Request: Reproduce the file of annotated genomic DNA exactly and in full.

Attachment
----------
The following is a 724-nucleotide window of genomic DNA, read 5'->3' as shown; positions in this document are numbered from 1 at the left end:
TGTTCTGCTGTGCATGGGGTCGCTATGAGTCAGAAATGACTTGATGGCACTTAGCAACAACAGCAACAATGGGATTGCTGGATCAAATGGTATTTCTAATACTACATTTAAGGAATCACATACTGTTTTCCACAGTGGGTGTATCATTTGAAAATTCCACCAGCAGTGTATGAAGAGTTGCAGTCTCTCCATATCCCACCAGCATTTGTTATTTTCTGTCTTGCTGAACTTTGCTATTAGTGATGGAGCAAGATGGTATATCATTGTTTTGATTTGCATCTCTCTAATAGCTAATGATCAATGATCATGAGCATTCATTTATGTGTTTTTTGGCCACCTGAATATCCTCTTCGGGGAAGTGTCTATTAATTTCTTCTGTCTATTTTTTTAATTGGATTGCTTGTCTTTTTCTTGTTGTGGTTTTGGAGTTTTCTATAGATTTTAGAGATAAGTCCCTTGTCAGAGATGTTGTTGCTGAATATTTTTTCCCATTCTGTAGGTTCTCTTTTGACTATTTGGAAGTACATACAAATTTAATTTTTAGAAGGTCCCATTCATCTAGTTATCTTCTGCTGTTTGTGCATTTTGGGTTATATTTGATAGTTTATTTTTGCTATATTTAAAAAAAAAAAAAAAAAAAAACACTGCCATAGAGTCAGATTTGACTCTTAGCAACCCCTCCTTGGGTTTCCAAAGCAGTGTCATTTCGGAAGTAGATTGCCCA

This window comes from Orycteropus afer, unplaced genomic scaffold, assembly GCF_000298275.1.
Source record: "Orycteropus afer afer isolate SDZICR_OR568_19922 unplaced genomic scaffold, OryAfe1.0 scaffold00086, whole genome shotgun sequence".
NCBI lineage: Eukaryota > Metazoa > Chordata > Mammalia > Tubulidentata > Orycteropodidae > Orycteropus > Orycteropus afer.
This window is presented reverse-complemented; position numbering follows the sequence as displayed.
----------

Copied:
The following is a 724-nucleotide window of genomic DNA, read 5'->3' as shown; positions in this document are numbered from 1 at the left end:
TGTTCTGCTGTGCATGGGGTCGCTATGAGTCAGAAATGACTTGATGGCACTTAGCAACAACAGCAACAATGGGATTGCTGGATCAAATGGTATTTCTAATACTACATTTAAGGAATCACATACTGTTTTCCACAGTGGGTGTATCATTTGAAAATTCCACCAGCAGTGTATGAAGAGTTGCAGTCTCTCCATATCCCACCAGCATTTGTTATTTTCTGTCTTGCTGAACTTTGCTATTAGTGATGGAGCAAGATGGTATATCATTGTTTTGATTTGCATCTCTCTAATAGCTAATGATCAATGATCATGAGCATTCATTTATGTGTTTTTTGGCCACCTGAATATCCTCTTCGGGGAAGTGTCTATTAATTTCTTCTGTCTATTTTTTTAATTGGATTGCTTGTCTTTTTCTTGTTGTGGTTTTGGAGTTTTCTATAGATTTTAGAGATAAGTCCCTTGTCAGAGATGTTGTTGCTGAATATTTTTTCCCATTCTGTAGGTTCTCTTTTGACTATTTGGAAGTACATACAAATTTAATTTTTAGAAGGTCCCATTCATCTAGTTATCTTCTGCTGTTTGTGCATTTTGGGTTATATTTGATAGTTTATTTTTGCTATATTTAAAAAAAAAAAAAAAAAAAAACACTGCCATAGAGTCAGATTTGACTCTTAGCAACCCCTCCTTGGGTTTCCAAAGCAGTGTCATTTCGGAAGTAGATTGCCCA

This window comes from Orycteropus afer, unplaced genomic scaffold, assembly GCF_000298275.1.
Source record: "Orycteropus afer afer isolate SDZICR_OR568_19922 unplaced genomic scaffold, OryAfe1.0 scaffold00086, whole genome shotgun sequence".
NCBI lineage: Eukaryota > Metazoa > Chordata > Mammalia > Tubulidentata > Orycteropodidae > Orycteropus > Orycteropus afer.
This window is presented reverse-complemented; position numbering follows the sequence as displayed.